Find a Better Conversion Rate

Hostway Marketing - May 14, 2009

The measurements most useful to you depend on the goal of your Web site. Many companies with a product or service to sell make the mistake of focusing on the number of visitors to their sites. For a Web site designed to sell, sales are a much better indication of the Web site’s success.

Whenever a visitor performs the action that you set as the goal for your Web page, it’s called a conversion. The Web Analytics Association lists the following as just a few examples of conversions:

  • Clicking an advertisement
  • Registering for more information
  • Making a purchase
  • Requesting a quote

If you calculate your conversion rate simply by dividing the number of unique visitors (reported by your Web Analytics software) by the number of conversions, you’re likely to get an inaccurately low number. While it seems like the obvious way to measure conversions, Avinash Kaushik, a leading Web analyst and author of the popular “Occam’s Razor” blog says there’s a better way to measure the success of your Web site through conversions.

Bounce Rate, Bots and Spiders

First, Kaushik says, look at the bounce rate (the number of people who spent five seconds or less on your site or viewed only one page and left). This group may have bounced for a number of reasons. Maybe they clicked on the link accidentally. Maybe they expected to find something different. You don’t want to count these visitors as missed opportunities. They may not have been opportunities at all. Subtract the bounce rate from your total number of unique visitors.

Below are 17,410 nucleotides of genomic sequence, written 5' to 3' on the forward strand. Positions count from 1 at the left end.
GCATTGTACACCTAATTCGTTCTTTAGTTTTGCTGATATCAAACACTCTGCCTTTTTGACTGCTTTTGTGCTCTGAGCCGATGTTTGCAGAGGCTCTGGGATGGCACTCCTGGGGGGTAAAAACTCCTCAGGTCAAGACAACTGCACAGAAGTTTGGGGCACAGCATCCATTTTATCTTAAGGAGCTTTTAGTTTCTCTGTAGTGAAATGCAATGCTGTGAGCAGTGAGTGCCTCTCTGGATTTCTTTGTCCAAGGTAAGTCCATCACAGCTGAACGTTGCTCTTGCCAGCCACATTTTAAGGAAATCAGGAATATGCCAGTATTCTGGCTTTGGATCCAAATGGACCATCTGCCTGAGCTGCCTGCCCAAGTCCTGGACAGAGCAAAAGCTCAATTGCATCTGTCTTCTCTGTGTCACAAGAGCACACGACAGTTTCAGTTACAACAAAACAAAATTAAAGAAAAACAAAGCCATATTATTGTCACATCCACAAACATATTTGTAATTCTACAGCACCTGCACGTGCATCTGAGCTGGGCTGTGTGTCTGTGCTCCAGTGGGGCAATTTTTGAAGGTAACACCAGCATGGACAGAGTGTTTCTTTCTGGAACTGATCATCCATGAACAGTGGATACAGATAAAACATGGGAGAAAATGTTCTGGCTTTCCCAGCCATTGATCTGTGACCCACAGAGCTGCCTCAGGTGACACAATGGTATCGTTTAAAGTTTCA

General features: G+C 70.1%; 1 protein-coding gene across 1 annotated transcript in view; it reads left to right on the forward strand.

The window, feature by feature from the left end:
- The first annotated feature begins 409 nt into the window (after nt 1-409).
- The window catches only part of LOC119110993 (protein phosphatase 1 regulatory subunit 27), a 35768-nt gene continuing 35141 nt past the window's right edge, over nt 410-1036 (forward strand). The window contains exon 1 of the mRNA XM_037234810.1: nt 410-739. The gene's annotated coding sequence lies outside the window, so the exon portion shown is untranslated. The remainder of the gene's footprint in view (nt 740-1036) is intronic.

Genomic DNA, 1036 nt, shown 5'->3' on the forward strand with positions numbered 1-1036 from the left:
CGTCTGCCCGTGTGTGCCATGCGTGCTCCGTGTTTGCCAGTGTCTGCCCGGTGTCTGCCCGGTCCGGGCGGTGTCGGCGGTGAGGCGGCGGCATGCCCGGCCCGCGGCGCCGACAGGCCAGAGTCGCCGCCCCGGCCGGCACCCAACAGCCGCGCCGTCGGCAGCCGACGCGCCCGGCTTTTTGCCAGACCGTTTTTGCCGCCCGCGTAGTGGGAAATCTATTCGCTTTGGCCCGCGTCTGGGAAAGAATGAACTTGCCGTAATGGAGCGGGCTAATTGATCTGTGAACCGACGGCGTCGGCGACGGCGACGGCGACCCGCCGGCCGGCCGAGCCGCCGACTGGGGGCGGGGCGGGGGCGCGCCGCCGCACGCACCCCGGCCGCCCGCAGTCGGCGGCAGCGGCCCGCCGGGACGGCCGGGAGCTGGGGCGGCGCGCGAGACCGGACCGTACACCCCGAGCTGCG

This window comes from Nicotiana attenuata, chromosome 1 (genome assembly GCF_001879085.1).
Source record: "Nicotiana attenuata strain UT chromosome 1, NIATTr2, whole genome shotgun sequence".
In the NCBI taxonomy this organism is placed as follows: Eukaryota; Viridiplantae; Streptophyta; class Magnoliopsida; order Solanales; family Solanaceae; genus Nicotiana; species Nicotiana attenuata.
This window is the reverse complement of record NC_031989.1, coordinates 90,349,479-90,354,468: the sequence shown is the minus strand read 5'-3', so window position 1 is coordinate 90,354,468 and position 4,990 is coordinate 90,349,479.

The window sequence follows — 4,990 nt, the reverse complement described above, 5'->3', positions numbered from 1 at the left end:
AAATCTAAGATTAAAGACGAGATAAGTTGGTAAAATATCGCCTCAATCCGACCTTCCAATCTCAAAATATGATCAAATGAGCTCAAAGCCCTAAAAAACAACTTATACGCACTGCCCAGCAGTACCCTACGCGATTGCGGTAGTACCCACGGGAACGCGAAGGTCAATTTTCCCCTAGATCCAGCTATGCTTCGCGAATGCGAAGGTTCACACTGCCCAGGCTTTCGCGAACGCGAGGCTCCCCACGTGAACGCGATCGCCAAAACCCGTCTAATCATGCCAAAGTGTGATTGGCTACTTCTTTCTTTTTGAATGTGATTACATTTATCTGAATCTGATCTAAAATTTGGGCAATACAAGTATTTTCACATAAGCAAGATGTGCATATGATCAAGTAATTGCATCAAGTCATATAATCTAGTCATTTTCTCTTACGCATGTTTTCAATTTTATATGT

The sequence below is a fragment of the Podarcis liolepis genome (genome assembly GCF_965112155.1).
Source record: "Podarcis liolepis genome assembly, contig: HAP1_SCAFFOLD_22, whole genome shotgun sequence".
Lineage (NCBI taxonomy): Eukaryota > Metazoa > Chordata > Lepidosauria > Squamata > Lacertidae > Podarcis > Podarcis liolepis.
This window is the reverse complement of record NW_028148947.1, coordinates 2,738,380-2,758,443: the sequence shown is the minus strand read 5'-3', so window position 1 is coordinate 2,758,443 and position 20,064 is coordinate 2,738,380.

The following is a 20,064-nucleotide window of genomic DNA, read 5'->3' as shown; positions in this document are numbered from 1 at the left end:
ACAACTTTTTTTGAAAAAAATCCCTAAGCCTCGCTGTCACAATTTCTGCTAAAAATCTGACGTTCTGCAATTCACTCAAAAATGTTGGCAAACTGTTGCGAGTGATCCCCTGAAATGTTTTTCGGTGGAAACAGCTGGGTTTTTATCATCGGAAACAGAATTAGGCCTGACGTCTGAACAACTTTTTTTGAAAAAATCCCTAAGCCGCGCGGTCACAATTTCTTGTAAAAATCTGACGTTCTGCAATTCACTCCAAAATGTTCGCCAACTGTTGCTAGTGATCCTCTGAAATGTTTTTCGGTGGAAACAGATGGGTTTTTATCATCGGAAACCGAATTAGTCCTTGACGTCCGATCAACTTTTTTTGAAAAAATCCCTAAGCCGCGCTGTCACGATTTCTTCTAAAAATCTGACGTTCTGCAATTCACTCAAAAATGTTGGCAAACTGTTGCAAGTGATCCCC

Next, if you can, find the number of bots and spiders that counted as unique visitors. Again, these are not missed opportunities, and they shouldn’t count against your conversion rate. Subtract them from the total unique visitors as well.

When you’ve subtracted the bounce rate, bots and spiders from your unique visitors, divide that number by the number of conversions. While this is not an exact number, it’s a more accurate picture of your marketing strength.

Put It into Practice

Conversion rates can be useful in reports to management or to track your marketing, but it’s important to remember that not everyone who comes to your site is looking to buy right away. Some people are researching today, but won’t make a decision for a month. Even the best offer couldn’t convert them. Watch your conversion rate, but focus on the user experience and other measurements too.